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How To Calculate Your Hourly Rate When Self-Employed

Nobody likes evaluating their worth, particularly when it comes to money! When you become self-employed, this process becomes a complex part of your life. Not only do you need to value the service you provide to customers, you also need to assess how this cost will affect your own standard of living.

You need to take into account, not just your hourly wage, but your taxes, your travel expenses and various things you’ll need to purchase in order to complete your work – like software or transport.

In this article, we’ll cover our five-step process for calculating your hourly wage as well as telling you some things you should avoid!

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Calculating your hourly-rate involves taking many things into account.

Calculating your rate will also depend on the service your provide and your place in the market – i.e., how do your prices compare to your local and online competitors? You might find that some ‘competitors’ charge next-to-nothing for the same service you provide! On the bright side, this isn’t your concern – whilst some ‘competitors’ may have significantly reduced prices, this isn’t always a guarantee of quality. So, whilst it’s important to keep in mind the market you’re in, calculating your self-employed hourly rate relies on some other factors, too.

Before we go any further, there are some things you need to keep in mind and they’re not particularly nice to hear:

  • Pricing – no matter how reasonable your prices are, some customers will always want to pay less for the service they’re provided with. It’s just a reality of the market. It can be quite difficult and is often a cause of frustration for many self-employed businesses.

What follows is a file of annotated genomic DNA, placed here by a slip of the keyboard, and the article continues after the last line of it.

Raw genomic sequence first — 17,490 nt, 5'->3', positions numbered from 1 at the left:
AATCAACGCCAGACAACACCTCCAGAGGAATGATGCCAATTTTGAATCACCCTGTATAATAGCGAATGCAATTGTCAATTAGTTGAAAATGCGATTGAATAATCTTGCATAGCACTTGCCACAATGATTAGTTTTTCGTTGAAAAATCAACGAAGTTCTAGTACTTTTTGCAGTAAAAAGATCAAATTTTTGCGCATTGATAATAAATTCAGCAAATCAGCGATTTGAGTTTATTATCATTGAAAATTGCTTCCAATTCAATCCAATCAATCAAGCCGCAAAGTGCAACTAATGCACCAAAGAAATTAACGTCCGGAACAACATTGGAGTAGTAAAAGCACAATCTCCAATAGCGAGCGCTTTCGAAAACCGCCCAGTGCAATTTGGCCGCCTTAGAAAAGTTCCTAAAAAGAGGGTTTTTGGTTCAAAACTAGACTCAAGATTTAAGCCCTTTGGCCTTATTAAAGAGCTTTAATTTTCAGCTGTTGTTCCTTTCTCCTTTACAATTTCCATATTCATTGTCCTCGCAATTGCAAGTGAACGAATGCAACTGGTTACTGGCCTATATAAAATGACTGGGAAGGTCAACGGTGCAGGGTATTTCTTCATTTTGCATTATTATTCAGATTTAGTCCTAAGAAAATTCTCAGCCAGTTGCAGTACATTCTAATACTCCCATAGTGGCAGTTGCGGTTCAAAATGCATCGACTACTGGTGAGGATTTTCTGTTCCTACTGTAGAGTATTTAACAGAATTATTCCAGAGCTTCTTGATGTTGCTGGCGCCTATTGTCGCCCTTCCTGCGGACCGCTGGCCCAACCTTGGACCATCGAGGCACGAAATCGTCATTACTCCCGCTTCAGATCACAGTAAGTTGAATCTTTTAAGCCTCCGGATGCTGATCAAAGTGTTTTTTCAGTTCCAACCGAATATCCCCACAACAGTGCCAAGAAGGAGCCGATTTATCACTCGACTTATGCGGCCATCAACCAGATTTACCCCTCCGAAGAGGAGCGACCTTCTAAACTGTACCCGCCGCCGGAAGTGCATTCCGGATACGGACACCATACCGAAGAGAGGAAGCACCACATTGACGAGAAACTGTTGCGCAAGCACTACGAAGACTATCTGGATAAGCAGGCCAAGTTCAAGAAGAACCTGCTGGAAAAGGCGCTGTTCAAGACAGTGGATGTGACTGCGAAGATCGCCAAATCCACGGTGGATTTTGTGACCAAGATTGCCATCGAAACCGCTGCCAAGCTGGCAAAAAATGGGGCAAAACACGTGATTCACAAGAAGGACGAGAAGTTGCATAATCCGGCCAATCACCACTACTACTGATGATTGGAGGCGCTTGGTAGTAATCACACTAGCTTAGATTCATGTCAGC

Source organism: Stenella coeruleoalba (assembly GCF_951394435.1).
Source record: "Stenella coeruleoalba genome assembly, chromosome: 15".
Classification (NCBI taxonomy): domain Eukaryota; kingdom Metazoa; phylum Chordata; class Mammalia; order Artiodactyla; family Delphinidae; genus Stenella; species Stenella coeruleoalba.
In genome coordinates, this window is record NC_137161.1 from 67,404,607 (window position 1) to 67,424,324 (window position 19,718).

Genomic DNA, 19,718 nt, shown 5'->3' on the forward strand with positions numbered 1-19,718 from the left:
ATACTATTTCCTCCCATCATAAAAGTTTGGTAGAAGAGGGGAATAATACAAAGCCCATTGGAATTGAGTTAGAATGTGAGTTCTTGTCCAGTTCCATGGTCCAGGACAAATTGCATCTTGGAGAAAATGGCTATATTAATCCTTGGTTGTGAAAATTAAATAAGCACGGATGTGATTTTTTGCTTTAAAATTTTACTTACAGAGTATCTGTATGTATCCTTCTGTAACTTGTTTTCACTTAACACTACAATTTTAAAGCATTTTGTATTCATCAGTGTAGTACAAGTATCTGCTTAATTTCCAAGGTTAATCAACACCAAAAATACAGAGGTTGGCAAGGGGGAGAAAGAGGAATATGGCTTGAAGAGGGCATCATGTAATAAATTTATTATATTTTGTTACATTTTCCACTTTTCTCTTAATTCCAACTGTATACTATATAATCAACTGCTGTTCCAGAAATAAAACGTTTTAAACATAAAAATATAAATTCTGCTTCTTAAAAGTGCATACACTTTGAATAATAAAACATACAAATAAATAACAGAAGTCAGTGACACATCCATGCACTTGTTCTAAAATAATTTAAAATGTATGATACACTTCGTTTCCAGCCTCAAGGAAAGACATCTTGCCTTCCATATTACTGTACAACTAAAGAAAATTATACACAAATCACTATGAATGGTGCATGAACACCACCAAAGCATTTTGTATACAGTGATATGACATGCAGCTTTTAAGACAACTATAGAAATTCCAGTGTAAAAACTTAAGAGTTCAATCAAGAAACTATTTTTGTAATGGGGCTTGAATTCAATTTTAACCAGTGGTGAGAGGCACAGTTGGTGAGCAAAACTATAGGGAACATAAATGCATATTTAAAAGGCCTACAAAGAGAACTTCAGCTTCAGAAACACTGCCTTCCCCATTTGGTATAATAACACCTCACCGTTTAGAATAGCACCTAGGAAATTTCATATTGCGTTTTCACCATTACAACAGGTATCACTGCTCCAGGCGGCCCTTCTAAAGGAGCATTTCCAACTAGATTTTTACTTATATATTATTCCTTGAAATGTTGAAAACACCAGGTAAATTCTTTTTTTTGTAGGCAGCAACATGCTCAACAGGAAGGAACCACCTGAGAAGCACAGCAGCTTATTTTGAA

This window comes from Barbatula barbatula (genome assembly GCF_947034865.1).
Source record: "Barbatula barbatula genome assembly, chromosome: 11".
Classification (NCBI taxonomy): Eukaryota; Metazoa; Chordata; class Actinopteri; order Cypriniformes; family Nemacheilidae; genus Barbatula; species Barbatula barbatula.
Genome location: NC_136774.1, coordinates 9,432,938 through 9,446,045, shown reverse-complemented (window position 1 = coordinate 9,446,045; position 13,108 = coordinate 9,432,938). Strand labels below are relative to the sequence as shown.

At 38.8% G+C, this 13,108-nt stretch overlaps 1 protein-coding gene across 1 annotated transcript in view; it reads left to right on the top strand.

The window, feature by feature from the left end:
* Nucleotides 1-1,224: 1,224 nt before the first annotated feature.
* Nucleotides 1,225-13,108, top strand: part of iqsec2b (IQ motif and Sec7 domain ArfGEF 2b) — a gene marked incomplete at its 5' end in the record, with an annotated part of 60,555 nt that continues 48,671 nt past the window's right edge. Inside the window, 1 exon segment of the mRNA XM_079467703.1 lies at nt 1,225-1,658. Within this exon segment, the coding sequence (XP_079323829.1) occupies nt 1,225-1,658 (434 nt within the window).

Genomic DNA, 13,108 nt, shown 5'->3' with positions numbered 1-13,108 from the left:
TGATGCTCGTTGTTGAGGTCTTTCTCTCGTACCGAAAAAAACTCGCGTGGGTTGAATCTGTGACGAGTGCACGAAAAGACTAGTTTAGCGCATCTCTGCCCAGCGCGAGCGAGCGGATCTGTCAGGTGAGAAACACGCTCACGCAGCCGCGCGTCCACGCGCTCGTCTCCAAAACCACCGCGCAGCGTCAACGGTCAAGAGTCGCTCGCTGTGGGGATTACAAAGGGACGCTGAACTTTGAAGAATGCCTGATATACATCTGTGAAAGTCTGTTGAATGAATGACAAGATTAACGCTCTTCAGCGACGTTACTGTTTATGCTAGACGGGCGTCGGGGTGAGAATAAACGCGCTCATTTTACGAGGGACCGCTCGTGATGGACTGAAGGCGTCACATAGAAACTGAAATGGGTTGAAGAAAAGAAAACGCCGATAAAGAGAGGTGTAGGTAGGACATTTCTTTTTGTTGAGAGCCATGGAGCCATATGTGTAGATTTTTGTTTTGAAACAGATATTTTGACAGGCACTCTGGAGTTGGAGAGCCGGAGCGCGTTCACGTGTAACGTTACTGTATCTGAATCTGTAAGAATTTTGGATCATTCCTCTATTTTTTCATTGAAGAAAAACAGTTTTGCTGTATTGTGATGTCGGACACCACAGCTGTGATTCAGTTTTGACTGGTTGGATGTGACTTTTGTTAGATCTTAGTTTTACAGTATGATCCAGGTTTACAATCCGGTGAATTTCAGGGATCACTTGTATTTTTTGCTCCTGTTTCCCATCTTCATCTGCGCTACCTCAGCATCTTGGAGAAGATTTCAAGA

• Undervaluing – if you focus too much on the rates charged by your competitors, you might end up undervaluing your business and appearing like you deliver a worse quality service than you actually provide.
  • Exposure – the promise of ‘exposure’ doesn’t pay the bills. This is quite a common one in the arts industry but isn’t exclusive. Like we said above, some customers will always want the cheapest deal – even enough to ask for free work in return for ‘exposure’ or reduced costs through promises of referrals. It’s another awkward one to get around.
  • Awareness – it might take some time to pick it up, but understanding your clientele is an important part of being self-employed. Some of your clients will never be happy with the rate you charge – they’ll always be looking for a discount. It’s important you don’t take this to heart, whilst still ensuring you’re delivering a high quality service.

Getting over these realities and keeping them in mind is a good way to prepare yourself for potential client reactions.

How NOT To Calculate Your Hourly Rate